So the film really has a lot of masters: first and foremost, the master of early detection and changing laws; secondly, the master of those who are diagnosed, whether it’s past, current or future diagnosis. What did you go through? What are you going to go through? Here’s what it is;  just be prepared. And thirdly, to service your family. So many family members don’t know what to do and how to be supportive. What is it you need to know, and how can you best be a great caregiver? And that is what this film also does—it gives everybody the knowledge and the tools that they need.

Were there any moments you requested not be filmed?

No, because that doesn’t help anybody. I wanted to put more in there than HBO was comfortable with. I’m not about that high-end, sexy, here’s your red-carpet situation; I’m more about what is the reality, and how does this service other people? What is the purpose? It’s certainly not a vanity piece. I think that if you can give more information, not less, you can only help people more, not less. But there were things that they felt, I think, were a little too graphic, so we negotiated right up to the line on what everybody could be okay with. 

When it came to watching the footage and shaping it into a documentary, what was that process like for you?

It was hard—I cried a lot. It’s still hard. It is really hard for me to live in this space. It is not an easy space to live in every single day and to talk about and regurgitate every single day. It’s one of those things that you really just want to get through and have it go away, but that doesn’t serve anyone. It doesn’t help anyone not to tell our truth and not to do something when we have the power and the platform to do something. 

Are there any moments from screenings you’re particularly proud of?

At Sundance, at the first screening, my very dear friend Cynthia Lopez had a little handheld camera and unbeknownst to me, went outside and captured some beautiful testimonials: a mother and a daughter who were crying and talking about cancer; a man who had lost his wife. We got four or five really intense interviews with people who have gone through it. And every time the film is screened and every time someone watches it, my emails are flooded. Girls who are 29 saying, “My best friend died of cancer when we were 24, and I’ve been terrorized ever since. I’ve never gone in to get my screening, and I’m finally going to go now because of you." That’s what you want. The impact that Katie Couric had on getting colonoscopies is the impact that I am desperate to have on behalf of early screenings and cancer. It’s imperative. Almost 1,700 people every day die [from cancer] in the United States. Every day. What do those faces look like? What are those families going through? It’s not okay. We can catch it, and we can save their lives.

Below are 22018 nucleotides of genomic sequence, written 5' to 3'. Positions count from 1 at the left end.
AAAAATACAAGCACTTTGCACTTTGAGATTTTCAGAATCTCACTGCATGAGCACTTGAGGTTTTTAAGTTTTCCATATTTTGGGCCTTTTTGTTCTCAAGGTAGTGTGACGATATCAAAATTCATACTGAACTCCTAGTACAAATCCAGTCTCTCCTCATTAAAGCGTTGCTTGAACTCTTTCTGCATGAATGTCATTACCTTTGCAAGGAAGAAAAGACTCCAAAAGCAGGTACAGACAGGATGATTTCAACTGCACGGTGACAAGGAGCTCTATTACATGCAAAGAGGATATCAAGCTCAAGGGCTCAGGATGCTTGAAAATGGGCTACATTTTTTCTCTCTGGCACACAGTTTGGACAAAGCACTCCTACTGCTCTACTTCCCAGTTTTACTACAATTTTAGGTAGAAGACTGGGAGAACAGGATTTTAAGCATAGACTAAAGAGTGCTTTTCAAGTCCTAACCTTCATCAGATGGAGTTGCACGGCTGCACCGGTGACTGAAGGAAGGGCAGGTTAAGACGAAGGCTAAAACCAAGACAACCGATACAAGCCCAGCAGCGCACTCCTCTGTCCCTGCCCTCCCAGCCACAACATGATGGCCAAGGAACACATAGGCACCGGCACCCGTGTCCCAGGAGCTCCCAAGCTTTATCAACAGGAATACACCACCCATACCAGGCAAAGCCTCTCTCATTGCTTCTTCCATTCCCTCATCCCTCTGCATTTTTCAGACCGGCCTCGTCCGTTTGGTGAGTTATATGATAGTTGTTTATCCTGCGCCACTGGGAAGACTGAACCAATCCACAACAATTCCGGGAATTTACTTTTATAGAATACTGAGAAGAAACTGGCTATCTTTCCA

Do you have any plans for future documentaries?

Kathy [Bates, an executive producer on RX: Early Detection] wants to make one about lymphedema, and I’d like to see her get to do that. One of the things that you realize is what a beautiful, well-intentioned group of people documentarians are. They’re changing the world, they are educating the world, they are documenting history for the world, and the reality of reality without it being a reality show. Kathy and I have just fallen love with the genre, and even though we’re new to it, everybody has been so nice and open-armed and welcoming and gracious with both of us. I feel appreciated, and I feel respected, and I feel loved in this community, and it’s wonderful.

I’d like to do a documentary about the process of leaving life, and what that looks like and what happens, because I think one of the powers of this platform is that you have an opportunity to lighten someone’s heart and to give them solace. And I love the short form. I know people diminish short-form docs, but I like the genre. I like the genre because of who it reaches—it reaches everyone. So for me, I think that the power of the future is in short form, and I’m honored to be part of it.

RX: Early Detection, A Cancer Journey with Sandra Lee is now streaming on HBO Now and HBO Go.

 

Katie Bieze Murphy earned her bachelor's degree in Literature with certificates in Documentary Studies and Film/Video/Digital from Duke University. She earned her master's degree in Film and Video from American University. She currently resides in Washington, DC.